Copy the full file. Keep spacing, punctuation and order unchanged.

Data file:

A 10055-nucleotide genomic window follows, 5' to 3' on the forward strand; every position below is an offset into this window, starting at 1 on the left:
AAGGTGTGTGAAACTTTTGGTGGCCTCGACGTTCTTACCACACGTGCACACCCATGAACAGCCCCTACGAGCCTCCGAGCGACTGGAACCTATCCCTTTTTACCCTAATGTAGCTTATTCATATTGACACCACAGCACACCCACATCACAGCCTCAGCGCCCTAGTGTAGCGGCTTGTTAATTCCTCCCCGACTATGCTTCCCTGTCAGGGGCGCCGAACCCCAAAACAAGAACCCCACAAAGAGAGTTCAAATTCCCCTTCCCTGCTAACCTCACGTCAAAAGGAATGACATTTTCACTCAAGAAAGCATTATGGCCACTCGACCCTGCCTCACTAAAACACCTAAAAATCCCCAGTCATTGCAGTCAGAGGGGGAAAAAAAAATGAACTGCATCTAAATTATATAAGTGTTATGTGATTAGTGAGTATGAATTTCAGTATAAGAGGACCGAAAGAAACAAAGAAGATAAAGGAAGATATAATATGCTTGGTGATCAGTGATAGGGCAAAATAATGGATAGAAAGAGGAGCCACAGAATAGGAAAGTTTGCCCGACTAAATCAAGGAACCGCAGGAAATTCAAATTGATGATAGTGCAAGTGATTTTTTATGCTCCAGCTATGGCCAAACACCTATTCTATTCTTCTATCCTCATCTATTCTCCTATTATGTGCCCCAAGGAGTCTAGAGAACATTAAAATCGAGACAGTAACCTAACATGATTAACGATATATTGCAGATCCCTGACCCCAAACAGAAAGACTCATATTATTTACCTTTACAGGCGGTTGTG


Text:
A 10055-nucleotide genomic window follows, 5' to 3' on the forward strand; every position below is an offset into this window, starting at 1 on the left:
AAGGTGTGTGAAACTTTTGGTGGCCTCGACGTTCTTACCACACGTGCACACCCATGAACAGCCCCTACGAGCCTCCGAGCGACTGGAACCTATCCCTTTTTACCCTAATGTAGCTTATTCATATTGACACCACAGCACACCCACATCACAGCCTCAGCGCCCTAGTGTAGCGGCTTGTTAATTCCTCCCCGACTATGCTTCCCTGTCAGGGGCGCCGAACCCCAAAACAAGAACCCCACAAAGAGAGTTCAAATTCCCCTTCCCTGCTAACCTCACGTCAAAAGGAATGACATTTTCACTCAAGAAAGCATTATGGCCACTCGACCCTGCCTCACTAAAACACCTAAAAATCCCCAGTCATTGCAGTCAGAGGGGGAAAAAAAAATGAACTGCATCTAAATTATATAAGTGTTATGTGATTAGTGAGTATGAATTTCAGTATAAGAGGACCGAAAGAAACAAAGAAGATAAAGGAAGATATAATATGCTTGGTGATCAGTGATAGGGCAAAATAATGGATAGAAAGAGGAGCCACAGAATAGGAAAGTTTGCCCGACTAAATCAAGGAACCGCAGGAAATTCAAATTGATGATAGTGCAAGTGATTTTTTATGCTCCAGCTATGGCCAAACACCTATTCTATTCTTCTATCCTCATCTATTCTCCTATTATGTGCCCCAAGGAGTCTAGAGAACATTAAAATCGAGACAGTAACCTAACATGATTAACGATATATTGCAGATCCCTGACCCCAAACAGAAAGACTCATATTATTTACCTTTACAGGCGGTTGTG